For some time before the cross-complaint was filed the case had been at issue, for it will be remembered that no demurrer had been directed to the portion of the answer denying many of the complaint's allegations, and the sustaining of the demurrer did not disturb these denials. The trial court on its own motion had, on August 9, set the case down for pretrial conference on October 13. [2] The cross-complaint was not filed either within the time allowed or by a court order, and it was not an abuse of the court's discretion not to ratify or permit its filing when, on October 24, the order was made striking it. (People v. City of Los Angeles, 179 Cal. App. 2d 558, 567-568 [4 Cal. Rptr. 531].)

[3] As far as this case is concerned, having come to the conclusion that the order striking the cross-complaint was properly made, we see no good purpose to be served by considering the further question that is raised by the appeal from the judgment, that is, whether the general demurrer to the cross-complaint has been sustained. The answer to that question is moot in this case for the cross-complaint is no more.

The judgment, however, rests in part on the ruling on the demurrer, for it states:

"The Court now finds:

"1. That the cross-complaint was not timely filed; [214 Cal. App. 2d 77]

"2. That the cross-complaint was not filed by leave of court;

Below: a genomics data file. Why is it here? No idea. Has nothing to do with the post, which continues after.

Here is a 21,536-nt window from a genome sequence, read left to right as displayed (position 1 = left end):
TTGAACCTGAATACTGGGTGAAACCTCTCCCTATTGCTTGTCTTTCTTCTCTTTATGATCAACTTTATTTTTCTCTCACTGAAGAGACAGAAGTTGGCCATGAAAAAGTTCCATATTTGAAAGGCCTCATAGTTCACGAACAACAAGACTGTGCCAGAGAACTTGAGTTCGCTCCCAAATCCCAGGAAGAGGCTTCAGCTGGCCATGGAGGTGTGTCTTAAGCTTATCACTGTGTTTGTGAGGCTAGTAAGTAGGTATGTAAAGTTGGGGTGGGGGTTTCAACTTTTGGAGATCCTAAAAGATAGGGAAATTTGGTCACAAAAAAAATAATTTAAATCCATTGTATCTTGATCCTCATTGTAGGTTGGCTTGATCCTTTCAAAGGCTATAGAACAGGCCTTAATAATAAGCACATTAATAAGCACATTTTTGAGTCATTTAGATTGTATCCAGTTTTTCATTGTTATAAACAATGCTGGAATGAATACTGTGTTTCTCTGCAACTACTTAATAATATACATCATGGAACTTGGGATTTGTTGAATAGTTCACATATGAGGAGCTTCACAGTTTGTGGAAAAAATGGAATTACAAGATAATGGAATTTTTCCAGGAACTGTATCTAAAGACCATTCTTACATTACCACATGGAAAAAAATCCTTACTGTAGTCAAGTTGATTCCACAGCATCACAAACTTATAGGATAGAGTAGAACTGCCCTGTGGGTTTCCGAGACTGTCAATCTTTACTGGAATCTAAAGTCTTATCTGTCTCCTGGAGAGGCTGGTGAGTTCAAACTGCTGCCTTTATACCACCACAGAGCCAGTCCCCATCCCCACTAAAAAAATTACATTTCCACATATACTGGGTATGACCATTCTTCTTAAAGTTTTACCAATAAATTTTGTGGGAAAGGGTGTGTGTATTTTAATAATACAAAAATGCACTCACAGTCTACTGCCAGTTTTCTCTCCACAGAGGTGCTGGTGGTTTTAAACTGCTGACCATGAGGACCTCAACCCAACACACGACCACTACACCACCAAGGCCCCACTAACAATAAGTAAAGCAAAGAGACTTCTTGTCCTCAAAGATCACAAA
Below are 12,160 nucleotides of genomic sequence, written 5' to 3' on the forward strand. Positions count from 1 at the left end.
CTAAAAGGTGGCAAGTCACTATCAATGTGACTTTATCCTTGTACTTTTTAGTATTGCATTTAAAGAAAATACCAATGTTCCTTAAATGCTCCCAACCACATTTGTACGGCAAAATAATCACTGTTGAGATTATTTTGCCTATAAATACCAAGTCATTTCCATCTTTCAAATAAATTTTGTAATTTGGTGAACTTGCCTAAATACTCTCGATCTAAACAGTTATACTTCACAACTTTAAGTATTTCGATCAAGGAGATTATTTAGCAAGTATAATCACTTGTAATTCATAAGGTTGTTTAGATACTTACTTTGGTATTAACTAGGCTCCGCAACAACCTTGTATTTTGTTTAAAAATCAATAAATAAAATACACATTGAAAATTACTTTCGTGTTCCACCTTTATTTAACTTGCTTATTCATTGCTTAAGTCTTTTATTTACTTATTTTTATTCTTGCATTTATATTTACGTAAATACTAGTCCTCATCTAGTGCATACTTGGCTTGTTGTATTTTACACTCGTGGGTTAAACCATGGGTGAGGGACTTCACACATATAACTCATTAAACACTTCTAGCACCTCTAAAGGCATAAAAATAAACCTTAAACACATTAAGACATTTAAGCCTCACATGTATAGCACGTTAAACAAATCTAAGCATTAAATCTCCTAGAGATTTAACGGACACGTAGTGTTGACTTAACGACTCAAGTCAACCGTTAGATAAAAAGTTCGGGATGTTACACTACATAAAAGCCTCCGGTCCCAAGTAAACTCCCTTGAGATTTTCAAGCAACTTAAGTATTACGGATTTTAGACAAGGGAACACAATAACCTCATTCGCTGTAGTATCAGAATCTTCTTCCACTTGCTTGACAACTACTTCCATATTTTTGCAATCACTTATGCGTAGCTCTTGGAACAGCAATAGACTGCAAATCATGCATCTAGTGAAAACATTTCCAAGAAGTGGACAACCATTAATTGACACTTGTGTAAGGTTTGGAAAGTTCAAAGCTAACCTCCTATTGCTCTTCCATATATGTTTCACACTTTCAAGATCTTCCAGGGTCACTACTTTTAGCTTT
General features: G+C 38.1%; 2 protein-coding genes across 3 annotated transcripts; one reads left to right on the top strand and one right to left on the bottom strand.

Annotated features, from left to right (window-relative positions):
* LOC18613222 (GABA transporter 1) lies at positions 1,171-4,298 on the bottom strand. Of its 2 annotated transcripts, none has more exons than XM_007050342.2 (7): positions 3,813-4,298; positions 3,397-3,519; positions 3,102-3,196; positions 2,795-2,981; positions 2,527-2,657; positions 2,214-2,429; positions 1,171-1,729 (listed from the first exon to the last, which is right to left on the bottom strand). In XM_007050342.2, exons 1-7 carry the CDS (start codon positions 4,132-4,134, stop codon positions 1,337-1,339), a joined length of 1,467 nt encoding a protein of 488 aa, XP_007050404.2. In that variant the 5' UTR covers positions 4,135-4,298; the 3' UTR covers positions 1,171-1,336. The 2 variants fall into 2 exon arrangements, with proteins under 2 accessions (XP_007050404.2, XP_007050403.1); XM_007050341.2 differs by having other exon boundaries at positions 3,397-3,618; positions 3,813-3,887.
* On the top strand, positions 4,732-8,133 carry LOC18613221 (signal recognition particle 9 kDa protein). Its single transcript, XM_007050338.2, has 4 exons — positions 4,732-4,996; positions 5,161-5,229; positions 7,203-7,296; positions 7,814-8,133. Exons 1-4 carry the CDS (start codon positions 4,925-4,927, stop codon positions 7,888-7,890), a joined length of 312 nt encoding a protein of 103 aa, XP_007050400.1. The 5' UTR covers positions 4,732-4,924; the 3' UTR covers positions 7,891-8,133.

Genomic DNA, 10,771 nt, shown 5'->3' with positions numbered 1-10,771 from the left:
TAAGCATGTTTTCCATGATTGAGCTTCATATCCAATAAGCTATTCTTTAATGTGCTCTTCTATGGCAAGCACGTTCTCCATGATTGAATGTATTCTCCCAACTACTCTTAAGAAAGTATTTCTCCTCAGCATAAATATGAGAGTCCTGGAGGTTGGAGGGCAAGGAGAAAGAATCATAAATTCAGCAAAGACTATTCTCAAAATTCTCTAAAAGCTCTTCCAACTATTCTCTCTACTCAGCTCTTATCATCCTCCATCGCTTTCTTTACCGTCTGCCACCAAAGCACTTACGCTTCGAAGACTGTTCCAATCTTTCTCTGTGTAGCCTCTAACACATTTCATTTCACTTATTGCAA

"3. That the cross-complaint has no merit;

"4. That the cross-complaint does not state facts sufficient to constitute a cause of action."

A judgment so based, and which declares that the cross-complainant shall take nothing by its cross-complaint, will serve as an adjudication that will preclude the cross-complainant should it later endeavor to recover on the facts that it alleges. (Crowley v. Modern Faucet Mfg. Co., 44 Cal. 2d 321, 323 [282 P.2d 33].) We are told that the plaintiffs in the case before us have had judgment rendered in their favor. If the cross-complainant now wishes to test its cause of action against its cross-defendant it should not be foreclosed by a judgment holding that a cross-complaint that has ceased to be had no merit.

We are, therefore, modifying the judgment from which the cross- complainant appealed by striking its "findings" respecting the lack of merit and failure to state facts of the cross-complaint and its provision that the cross-complainant take nothing, and affirm it as so modified.

Burke, P. J., and Jefferson, J., concurred.

FN *. Retired judge of the superior court sitting pro tempore under assignment by the Chairman of the Judicial Council.